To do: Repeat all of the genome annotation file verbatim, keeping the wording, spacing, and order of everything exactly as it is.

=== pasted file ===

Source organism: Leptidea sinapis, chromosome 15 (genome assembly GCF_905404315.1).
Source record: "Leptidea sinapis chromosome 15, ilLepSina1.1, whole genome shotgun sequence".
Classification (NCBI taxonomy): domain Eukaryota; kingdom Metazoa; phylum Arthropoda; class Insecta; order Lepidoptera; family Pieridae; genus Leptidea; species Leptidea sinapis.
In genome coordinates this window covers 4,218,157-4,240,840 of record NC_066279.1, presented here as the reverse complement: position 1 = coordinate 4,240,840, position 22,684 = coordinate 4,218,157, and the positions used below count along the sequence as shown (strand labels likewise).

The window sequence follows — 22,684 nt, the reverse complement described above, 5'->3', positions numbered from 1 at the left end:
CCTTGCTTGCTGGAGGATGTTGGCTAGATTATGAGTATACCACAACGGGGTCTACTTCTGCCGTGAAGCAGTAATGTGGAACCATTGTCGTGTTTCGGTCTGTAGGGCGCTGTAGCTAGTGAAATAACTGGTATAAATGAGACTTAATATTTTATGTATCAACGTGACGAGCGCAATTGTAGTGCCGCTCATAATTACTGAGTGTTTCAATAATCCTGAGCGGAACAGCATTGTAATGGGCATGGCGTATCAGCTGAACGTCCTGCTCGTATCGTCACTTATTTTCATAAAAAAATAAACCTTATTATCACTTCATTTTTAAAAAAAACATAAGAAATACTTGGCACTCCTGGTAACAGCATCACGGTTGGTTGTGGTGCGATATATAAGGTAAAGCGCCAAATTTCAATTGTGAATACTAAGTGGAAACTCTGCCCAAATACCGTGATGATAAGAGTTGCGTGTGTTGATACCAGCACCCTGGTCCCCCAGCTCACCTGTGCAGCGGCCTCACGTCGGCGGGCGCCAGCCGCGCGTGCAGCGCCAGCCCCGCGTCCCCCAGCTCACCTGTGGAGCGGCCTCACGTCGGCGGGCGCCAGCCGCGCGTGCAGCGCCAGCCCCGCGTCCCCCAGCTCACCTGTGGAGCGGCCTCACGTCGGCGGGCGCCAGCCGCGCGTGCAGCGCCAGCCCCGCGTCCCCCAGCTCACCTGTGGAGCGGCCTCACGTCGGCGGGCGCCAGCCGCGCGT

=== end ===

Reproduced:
Source organism: Leptidea sinapis, chromosome 15 (genome assembly GCF_905404315.1).
Source record: "Leptidea sinapis chromosome 15, ilLepSina1.1, whole genome shotgun sequence".
Classification (NCBI taxonomy): domain Eukaryota; kingdom Metazoa; phylum Arthropoda; class Insecta; order Lepidoptera; family Pieridae; genus Leptidea; species Leptidea sinapis.
In genome coordinates this window covers 4,218,157-4,240,840 of record NC_066279.1, presented here as the reverse complement: position 1 = coordinate 4,240,840, position 22,684 = coordinate 4,218,157, and the positions used below count along the sequence as shown (strand labels likewise).

The window sequence follows — 22,684 nt, the reverse complement described above, 5'->3', positions numbered from 1 at the left end:
CCTTGCTTGCTGGAGGATGTTGGCTAGATTATGAGTATACCACAACGGGGTCTACTTCTGCCGTGAAGCAGTAATGTGGAACCATTGTCGTGTTTCGGTCTGTAGGGCGCTGTAGCTAGTGAAATAACTGGTATAAATGAGACTTAATATTTTATGTATCAACGTGACGAGCGCAATTGTAGTGCCGCTCATAATTACTGAGTGTTTCAATAATCCTGAGCGGAACAGCATTGTAATGGGCATGGCGTATCAGCTGAACGTCCTGCTCGTATCGTCACTTATTTTCATAAAAAAATAAACCTTATTATCACTTCATTTTTAAAAAAAACATAAGAAATACTTGGCACTCCTGGTAACAGCATCACGGTTGGTTGTGGTGCGATATATAAGGTAAAGCGCCAAATTTCAATTGTGAATACTAAGTGGAAACTCTGCCCAAATACCGTGATGATAAGAGTTGCGTGTGTTGATACCAGCACCCTGGTCCCCCAGCTCACCTGTGCAGCGGCCTCACGTCGGCGGGCGCCAGCCGCGCGTGCAGCGCCAGCCCCGCGTCCCCCAGCTCACCTGTGGAGCGGCCTCACGTCGGCGGGCGCCAGCCGCGCGTGCAGCGCCAGCCCCGCGTCCCCCAGCTCACCTGTGGAGCGGCCTCACGTCGGCGGGCGCCAGCCGCGCGTGCAGCGCCAGCCCCGCGTCCCCCAGCTCACCTGTGGAGCGGCCTCACGTCGGCGGGCGCCAGCCGCGCGT